With over 65 percent of the regular-season schedule in their rearview mirror, the Lakers are running out of time to get this thing right. Entering play on Monday, they're the Western Conference's No. 9 seed at 26-28, four losses back of Denver for a top-six seed. The trade deadline is Thursday. We'll see what Rob Pelinka has in store.
One of the moves we know the Lakers have explored, and one that we know most Lakers fans would fully support, is moving Russell Westbrook. That's not likely to happen, which means, unless the Lakers turn this season around as we move toward the postseason, Westbrook is going to continue to be a central scapegoat for the team's shortcomings.
LeBron James, for one, doesn't think that's fair.
"At the end of the day, as [Russ's] brother, we're all in this together," James said on Monday, via ESPN's Dave McMenamin. "We're all in the foxhole together. There is not one guy who is doing it by themselves. There's not one guy you can blame over another guy. There's not one guy who gets the praise over another guy. When we lose, we all lose. When we win, we all win. It's really that simple."
For starters: what else is LeBron going to say? This is about as cookie cutter a quote as you'll find. We're a team, no one person wins or loses a game, we're all brothers. We get it. But we also know that's not true. If the Lakers somehow win the championship, LeBron and Anthony Davis are absolutely going to get, and deserve, more credit than anyone else. And yes, if the Lakers lose in the play-in tournament or the first round of the playoffs, Westbrook will be largely at fault.
LeBron is right, a lot of things have gone wrong for the Lakers this season. Pelinka built a weird roster, first and foremost. LeBron and Davis have missed a lot of time. That said, Westbrook is directly connected to the core of this team's struggles. There's no credible way to deny that.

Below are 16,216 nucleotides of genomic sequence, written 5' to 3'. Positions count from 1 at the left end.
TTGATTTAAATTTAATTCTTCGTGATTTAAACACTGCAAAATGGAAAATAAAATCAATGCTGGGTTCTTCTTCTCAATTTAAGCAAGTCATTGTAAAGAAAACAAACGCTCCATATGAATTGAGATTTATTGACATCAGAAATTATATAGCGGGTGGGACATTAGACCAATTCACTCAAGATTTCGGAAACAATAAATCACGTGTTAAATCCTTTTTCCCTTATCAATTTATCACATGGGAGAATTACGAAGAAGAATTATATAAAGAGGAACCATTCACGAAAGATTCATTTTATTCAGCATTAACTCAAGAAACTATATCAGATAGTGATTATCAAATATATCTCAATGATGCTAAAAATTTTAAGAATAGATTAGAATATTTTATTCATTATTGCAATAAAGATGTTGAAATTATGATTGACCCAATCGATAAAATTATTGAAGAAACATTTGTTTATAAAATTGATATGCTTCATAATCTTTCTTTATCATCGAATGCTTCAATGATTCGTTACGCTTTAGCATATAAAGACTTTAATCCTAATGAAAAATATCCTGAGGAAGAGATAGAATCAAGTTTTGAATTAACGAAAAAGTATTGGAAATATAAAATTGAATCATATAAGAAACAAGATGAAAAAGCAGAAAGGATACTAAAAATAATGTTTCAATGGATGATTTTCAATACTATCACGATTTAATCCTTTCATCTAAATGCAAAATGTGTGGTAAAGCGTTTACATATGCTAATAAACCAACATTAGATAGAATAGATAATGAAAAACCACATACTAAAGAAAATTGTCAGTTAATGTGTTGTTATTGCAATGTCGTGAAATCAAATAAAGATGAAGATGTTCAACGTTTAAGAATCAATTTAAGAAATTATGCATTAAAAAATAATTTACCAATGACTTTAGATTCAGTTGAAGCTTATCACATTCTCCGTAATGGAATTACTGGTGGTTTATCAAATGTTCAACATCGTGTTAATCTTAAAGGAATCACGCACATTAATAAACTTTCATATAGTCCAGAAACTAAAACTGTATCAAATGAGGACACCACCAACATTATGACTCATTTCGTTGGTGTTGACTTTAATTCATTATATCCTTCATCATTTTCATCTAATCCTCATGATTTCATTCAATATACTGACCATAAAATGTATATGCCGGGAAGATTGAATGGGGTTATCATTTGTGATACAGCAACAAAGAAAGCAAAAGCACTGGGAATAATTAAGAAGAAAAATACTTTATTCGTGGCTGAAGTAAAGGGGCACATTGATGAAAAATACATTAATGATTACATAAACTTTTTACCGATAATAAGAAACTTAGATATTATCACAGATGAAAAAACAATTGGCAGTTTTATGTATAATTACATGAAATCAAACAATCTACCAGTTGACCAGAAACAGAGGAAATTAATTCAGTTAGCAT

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Frank Vogel certainly can't deny it anymore. He benched Westbrook in the fourth quarter earlier in the season against the Pacers. He did it again in overtime against the Knicks on Saturday, when Westbrook finished 1-for-10 with five points and four turnovers. Late in the fourth quarter, Lakers fans were collectively begging him not to shoot a 3 from the corner, which he did anyway, a brick.
I thought our Sam Quinn, who follows the Lakers as closely as anyone, summed up the Westbrook dynamic perfectly.
What we're getting is an unsatisfying middle ground. Westbrook isn't controlling games physically the way he once did, nor is he excelling within the flow of games the way his team needs him to. The confidence that helped make him special is receding, but it hasn't been replaced by the humility necessary to age gracefully out of stardom. He wants to take shots he used to be good enough to take. He knows that he shouldn't take those shots. He hasn't yet figured out how else to contribute to his team. So he takes the shots anyway and usually misses them. It's a cycle the coaching staff is growing increasingly disinterested in enabling.
That about says it. Westbrook isn't the player he used to be, and he's unwilling to become the player he needs to be. Maybe he's not even capable of the latter. Until we see differently, Westbrook is just not a guy who is going to help a team with championship hopes. Truth is, he's going to hurt that team. He has absolutely hurt the Lakers. As LeBron said, he doesn't deserve all the blame for what has gone wrong, but he deserves plenty of it. At least as much as the GM who traded for him in the first place.